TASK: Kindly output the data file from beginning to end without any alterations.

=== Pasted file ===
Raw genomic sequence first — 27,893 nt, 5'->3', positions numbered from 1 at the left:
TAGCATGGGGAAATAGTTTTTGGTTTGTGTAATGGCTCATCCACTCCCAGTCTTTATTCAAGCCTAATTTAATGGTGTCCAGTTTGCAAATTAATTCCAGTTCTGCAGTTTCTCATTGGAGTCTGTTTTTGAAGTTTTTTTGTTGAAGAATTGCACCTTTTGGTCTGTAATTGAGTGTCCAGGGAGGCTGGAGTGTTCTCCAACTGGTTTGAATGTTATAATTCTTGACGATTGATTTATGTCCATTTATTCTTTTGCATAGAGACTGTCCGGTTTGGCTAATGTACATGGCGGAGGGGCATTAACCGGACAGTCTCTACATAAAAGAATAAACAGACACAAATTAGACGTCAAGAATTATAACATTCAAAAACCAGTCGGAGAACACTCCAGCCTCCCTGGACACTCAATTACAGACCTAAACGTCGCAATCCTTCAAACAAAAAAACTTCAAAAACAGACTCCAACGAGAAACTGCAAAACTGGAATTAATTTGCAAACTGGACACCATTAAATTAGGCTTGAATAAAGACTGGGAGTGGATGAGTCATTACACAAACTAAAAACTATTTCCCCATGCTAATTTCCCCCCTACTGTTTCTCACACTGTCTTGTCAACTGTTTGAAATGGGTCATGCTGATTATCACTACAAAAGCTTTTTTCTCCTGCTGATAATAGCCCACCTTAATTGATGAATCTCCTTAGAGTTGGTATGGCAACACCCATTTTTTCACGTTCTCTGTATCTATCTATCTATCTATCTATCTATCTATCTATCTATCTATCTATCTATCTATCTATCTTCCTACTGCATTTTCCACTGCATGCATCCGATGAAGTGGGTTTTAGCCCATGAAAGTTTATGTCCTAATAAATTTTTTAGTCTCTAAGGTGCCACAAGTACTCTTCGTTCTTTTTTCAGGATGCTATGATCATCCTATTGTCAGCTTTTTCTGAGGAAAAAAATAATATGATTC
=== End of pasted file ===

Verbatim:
Raw genomic sequence first — 27,893 nt, 5'->3', positions numbered from 1 at the left:
TAGCATGGGGAAATAGTTTTTGGTTTGTGTAATGGCTCATCCACTCCCAGTCTTTATTCAAGCCTAATTTAATGGTGTCCAGTTTGCAAATTAATTCCAGTTCTGCAGTTTCTCATTGGAGTCTGTTTTTGAAGTTTTTTTGTTGAAGAATTGCACCTTTTGGTCTGTAATTGAGTGTCCAGGGAGGCTGGAGTGTTCTCCAACTGGTTTGAATGTTATAATTCTTGACGATTGATTTATGTCCATTTATTCTTTTGCATAGAGACTGTCCGGTTTGGCTAATGTACATGGCGGAGGGGCATTAACCGGACAGTCTCTACATAAAAGAATAAACAGACACAAATTAGACGTCAAGAATTATAACATTCAAAAACCAGTCGGAGAACACTCCAGCCTCCCTGGACACTCAATTACAGACCTAAACGTCGCAATCCTTCAAACAAAAAAACTTCAAAAACAGACTCCAACGAGAAACTGCAAAACTGGAATTAATTTGCAAACTGGACACCATTAAATTAGGCTTGAATAAAGACTGGGAGTGGATGAGTCATTACACAAACTAAAAACTATTTCCCCATGCTAATTTCCCCCCTACTGTTTCTCACACTGTCTTGTCAACTGTTTGAAATGGGTCATGCTGATTATCACTACAAAAGCTTTTTTCTCCTGCTGATAATAGCCCACCTTAATTGATGAATCTCCTTAGAGTTGGTATGGCAACACCCATTTTTTCACGTTCTCTGTATCTATCTATCTATCTATCTATCTATCTATCTATCTATCTATCTATCTATCTATCTATCTTCCTACTGCATTTTCCACTGCATGCATCCGATGAAGTGGGTTTTAGCCCATGAAAGTTTATGTCCTAATAAATTTTTTAGTCTCTAAGGTGCCACAAGTACTCTTCGTTCTTTTTTCAGGATGCTATGATCATCCTATTGTCAGCTTTTTCTGAGGAAAAAAATAATATGATTC